Stated baldly, summarizing online chats sounds simple enough. In practice, however, it soon proved very difficult.
“There have been several challenges,” says Dr. Zafari. For one, when people typed in descriptions of their symptoms or listed the medicines they are on, their spellings could be widely erratic – so much so that the dictionaries that Dr. Zulkernine’s teams worked with to create the summaries might not be able to identify what words they were trying to use and correct them. This is essential for the algorithm to create a good summary. Beyond that, they are trying to create a system that would create a summary from scratch, a difficult thing to do. How do you determine which material is important and which isn’t? Given the same material, “even two doctors would have different perspectives on what is a good summary,” says Dr. Zafari. Tao Ma, one of the undergraduates paid for by Mitacs, worked on trying to create a system for annotating the texts to create summaries using one data pipeline tool while Zafari worked with another, after which they compared results. These chat summaries were then evaluated by medical professionals.
The system that Dr. Zulkernine, Zafari and their undergraduates finally developed for Your Doctors Online takes a novel, colour-coded approach to summarizing the information contained in the chats. Says Dr. Zulkernine, “We highlight sentences in three different colour shades, based on their information content, to identify important sentences while keeping the rest in their original colour.” Doctors working with these summaries can see the key information right away, but no part of any text is left out, so if they feel they need more, it’s available.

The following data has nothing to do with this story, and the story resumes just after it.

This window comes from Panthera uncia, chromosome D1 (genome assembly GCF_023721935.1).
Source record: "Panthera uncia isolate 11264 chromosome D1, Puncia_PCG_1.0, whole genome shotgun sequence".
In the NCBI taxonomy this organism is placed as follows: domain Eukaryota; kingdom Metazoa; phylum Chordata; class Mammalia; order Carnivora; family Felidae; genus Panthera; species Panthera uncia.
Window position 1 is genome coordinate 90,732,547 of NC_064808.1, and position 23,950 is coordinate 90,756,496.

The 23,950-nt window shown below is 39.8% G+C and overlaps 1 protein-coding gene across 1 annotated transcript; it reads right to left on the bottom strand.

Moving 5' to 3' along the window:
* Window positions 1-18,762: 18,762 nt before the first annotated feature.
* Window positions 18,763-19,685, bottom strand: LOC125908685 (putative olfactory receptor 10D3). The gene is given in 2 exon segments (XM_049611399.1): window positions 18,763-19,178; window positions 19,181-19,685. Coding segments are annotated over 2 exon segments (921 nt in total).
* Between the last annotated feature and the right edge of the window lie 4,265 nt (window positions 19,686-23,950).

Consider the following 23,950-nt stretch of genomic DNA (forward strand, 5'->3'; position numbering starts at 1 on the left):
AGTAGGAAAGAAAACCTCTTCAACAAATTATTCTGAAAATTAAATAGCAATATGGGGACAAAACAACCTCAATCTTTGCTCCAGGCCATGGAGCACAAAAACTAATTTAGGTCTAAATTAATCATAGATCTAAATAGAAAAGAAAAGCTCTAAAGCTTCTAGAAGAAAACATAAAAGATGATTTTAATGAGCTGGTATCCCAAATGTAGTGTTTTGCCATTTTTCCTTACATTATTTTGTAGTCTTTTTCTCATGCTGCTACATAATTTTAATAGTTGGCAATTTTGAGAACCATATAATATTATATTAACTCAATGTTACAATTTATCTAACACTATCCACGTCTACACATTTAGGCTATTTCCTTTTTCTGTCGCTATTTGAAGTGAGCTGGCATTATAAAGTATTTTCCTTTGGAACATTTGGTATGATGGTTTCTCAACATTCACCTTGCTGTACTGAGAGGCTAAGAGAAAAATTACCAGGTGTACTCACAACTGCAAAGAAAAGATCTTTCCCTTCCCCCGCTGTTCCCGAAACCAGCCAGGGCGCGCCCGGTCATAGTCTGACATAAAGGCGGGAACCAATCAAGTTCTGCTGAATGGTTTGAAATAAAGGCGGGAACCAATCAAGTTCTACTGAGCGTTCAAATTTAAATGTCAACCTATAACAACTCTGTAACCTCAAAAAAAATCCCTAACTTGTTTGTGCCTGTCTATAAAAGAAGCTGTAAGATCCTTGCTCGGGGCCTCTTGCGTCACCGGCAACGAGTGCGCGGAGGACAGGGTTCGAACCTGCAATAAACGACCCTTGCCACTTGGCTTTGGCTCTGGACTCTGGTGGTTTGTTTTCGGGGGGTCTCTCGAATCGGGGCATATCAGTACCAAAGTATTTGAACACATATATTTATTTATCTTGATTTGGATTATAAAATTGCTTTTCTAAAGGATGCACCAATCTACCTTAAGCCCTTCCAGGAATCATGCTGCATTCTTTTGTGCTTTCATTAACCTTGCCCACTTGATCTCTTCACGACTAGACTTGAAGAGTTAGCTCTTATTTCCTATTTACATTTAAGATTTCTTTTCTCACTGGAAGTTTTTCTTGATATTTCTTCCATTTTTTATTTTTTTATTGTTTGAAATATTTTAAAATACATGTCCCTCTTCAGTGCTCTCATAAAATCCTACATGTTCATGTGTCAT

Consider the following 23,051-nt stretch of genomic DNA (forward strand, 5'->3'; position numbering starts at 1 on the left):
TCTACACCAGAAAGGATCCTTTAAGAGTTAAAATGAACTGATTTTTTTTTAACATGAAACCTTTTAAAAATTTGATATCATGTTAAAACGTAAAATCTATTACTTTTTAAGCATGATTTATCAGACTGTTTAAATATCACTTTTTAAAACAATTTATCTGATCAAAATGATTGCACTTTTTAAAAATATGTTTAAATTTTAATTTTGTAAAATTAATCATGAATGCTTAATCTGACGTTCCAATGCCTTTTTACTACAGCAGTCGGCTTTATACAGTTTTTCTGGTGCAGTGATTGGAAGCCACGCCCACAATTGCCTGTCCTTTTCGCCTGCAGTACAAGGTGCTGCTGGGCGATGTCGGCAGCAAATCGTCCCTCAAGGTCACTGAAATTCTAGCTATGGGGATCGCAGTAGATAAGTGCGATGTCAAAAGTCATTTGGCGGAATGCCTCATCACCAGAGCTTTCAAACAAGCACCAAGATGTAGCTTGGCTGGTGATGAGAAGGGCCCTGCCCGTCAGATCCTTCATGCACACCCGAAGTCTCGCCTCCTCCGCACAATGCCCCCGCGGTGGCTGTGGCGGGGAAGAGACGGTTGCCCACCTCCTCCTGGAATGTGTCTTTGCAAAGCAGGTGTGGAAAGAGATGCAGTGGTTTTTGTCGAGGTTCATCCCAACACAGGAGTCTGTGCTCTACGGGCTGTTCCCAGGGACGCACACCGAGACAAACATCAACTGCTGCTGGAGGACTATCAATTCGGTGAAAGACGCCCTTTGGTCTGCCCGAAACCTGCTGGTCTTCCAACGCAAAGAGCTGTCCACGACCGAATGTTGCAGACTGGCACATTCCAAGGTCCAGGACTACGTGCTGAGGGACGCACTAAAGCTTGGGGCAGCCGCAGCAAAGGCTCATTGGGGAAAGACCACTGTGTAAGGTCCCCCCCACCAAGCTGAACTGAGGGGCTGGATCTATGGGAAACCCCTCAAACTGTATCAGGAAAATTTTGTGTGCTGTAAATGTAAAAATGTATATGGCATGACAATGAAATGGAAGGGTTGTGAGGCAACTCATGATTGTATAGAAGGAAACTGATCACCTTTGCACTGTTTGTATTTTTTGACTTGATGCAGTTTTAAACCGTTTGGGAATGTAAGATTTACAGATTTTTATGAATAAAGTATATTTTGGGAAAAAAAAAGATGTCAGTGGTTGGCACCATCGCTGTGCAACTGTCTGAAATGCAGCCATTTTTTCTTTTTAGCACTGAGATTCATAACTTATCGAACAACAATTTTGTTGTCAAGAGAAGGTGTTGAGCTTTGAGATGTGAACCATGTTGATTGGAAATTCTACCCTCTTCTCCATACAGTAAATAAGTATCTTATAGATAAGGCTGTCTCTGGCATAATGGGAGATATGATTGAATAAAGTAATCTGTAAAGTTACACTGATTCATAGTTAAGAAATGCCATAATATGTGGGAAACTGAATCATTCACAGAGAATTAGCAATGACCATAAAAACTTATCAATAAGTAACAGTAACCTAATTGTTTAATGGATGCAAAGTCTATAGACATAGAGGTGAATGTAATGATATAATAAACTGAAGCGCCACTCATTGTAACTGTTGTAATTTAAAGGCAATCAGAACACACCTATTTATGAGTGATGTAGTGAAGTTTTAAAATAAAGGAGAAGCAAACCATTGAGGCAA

The project is “95 percent ready” to be put into action says Raihan Masroor, the CEO of Your Doctors Online. Tao Ma continues to work on the project even now as he pursues his Masters’ degree and is currently co-writing a paper with Dr. Zulkernine and Dr. Zafari detailing their work.
“It was really exciting to get experience on a real project,” he says. Masroor calls Dr. Zulkernine, “a key part of our ongoing R&D, and in fact, she is already looking ahead to build a data-management system that will create summaries from the spoken conversations that the physicians at Your Doctors Online have with patients.”
“The existing voice communication system cannot perceive medical domain specific terms,” she says. “We want to improve domain specific voice to text conversion.”
The Queen’s Partnerships and Innovation (QPI) team helps companies and other external organizations find Queen’s researchers with whom to collaborate. QPI and Research Services colleagues work closely with federal and provincial funding agencies to leverage investments in research, help researchers and partners prepare proposals, and develop associated agreements. QPI also helps researchers and companies manage their relationships.